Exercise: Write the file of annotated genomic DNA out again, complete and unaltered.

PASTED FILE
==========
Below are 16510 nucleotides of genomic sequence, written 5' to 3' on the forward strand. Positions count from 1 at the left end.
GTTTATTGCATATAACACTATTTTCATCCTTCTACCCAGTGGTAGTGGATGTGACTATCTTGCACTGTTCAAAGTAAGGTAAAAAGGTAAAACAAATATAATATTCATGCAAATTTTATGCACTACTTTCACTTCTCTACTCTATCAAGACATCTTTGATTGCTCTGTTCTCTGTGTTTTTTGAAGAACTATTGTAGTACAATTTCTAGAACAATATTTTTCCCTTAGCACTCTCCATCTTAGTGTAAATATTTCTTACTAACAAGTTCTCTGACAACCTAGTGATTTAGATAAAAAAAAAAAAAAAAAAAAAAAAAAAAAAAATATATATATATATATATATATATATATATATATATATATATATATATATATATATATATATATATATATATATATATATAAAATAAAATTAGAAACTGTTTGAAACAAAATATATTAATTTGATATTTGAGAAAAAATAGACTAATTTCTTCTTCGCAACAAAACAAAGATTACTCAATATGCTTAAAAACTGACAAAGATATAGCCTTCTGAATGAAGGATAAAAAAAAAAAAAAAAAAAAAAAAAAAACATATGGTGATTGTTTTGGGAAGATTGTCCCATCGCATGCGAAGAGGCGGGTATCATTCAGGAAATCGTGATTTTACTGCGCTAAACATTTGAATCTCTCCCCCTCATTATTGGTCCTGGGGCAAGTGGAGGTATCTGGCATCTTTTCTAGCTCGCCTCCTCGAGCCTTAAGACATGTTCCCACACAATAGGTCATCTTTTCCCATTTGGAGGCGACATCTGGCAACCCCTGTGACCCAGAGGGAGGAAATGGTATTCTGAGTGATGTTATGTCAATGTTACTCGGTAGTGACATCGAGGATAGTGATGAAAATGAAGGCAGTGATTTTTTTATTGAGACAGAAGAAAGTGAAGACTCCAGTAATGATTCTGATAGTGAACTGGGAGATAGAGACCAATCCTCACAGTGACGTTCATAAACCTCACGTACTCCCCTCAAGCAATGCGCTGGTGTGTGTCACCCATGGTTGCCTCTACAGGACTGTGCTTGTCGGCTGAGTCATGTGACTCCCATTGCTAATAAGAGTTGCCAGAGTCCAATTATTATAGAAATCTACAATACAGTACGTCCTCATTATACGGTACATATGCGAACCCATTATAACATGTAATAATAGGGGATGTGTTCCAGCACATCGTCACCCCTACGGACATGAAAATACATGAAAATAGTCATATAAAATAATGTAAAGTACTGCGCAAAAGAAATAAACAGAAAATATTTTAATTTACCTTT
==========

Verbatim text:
Below are 16510 nucleotides of genomic sequence, written 5' to 3' on the forward strand. Positions count from 1 at the left end.
GTTTATTGCATATAACACTATTTTCATCCTTCTACCCAGTGGTAGTGGATGTGACTATCTTGCACTGTTCAAAGTAAGGTAAAAAGGTAAAACAAATATAATATTCATGCAAATTTTATGCACTACTTTCACTTCTCTACTCTATCAAGACATCTTTGATTGCTCTGTTCTCTGTGTTTTTTGAAGAACTATTGTAGTACAATTTCTAGAACAATATTTTTCCCTTAGCACTCTCCATCTTAGTGTAAATATTTCTTACTAACAAGTTCTCTGACAACCTAGTGATTTAGATAAAAAAAAAAAAAAAAAAAAAAAAAAAAAAAATATATATATATATATATATATATATATATATATATATATATATATATATATATATATATATATATATATATATATATATAAAATAAAATTAGAAACTGTTTGAAACAAAATATATTAATTTGATATTTGAGAAAAAATAGACTAATTTCTTCTTCGCAACAAAACAAAGATTACTCAATATGCTTAAAAACTGACAAAGATATAGCCTTCTGAATGAAGGATAAAAAAAAAAAAAAAAAAAAAAAAAAAACATATGGTGATTGTTTTGGGAAGATTGTCCCATCGCATGCGAAGAGGCGGGTATCATTCAGGAAATCGTGATTTTACTGCGCTAAACATTTGAATCTCTCCCCCTCATTATTGGTCCTGGGGCAAGTGGAGGTATCTGGCATCTTTTCTAGCTCGCCTCCTCGAGCCTTAAGACATGTTCCCACACAATAGGTCATCTTTTCCCATTTGGAGGCGACATCTGGCAACCCCTGTGACCCAGAGGGAGGAAATGGTATTCTGAGTGATGTTATGTCAATGTTACTCGGTAGTGACATCGAGGATAGTGATGAAAATGAAGGCAGTGATTTTTTTATTGAGACAGAAGAAAGTGAAGACTCCAGTAATGATTCTGATAGTGAACTGGGAGATAGAGACCAATCCTCACAGTGACGTTCATAAACCTCACGTACTCCCCTCAAGCAATGCGCTGGTGTGTGTCACCCATGGTTGCCTCTACAGGACTGTGCTTGTCGGCTGAGTCATGTGACTCCCATTGCTAATAAGAGTTGCCAGAGTCCAATTATTATAGAAATCTACAATACAGTACGTCCTCATTATACGGTACATATGCGAACCCATTATAACATGTAATAATAGGGGATGTGTTCCAGCACATCGTCACCCCTACGGACATGAAAATACATGAAAATAGTCATATAAAATAATGTAAAGTACTGCGCAAAAGAAATAAACAGAAAATATTTTAATTTACCTTT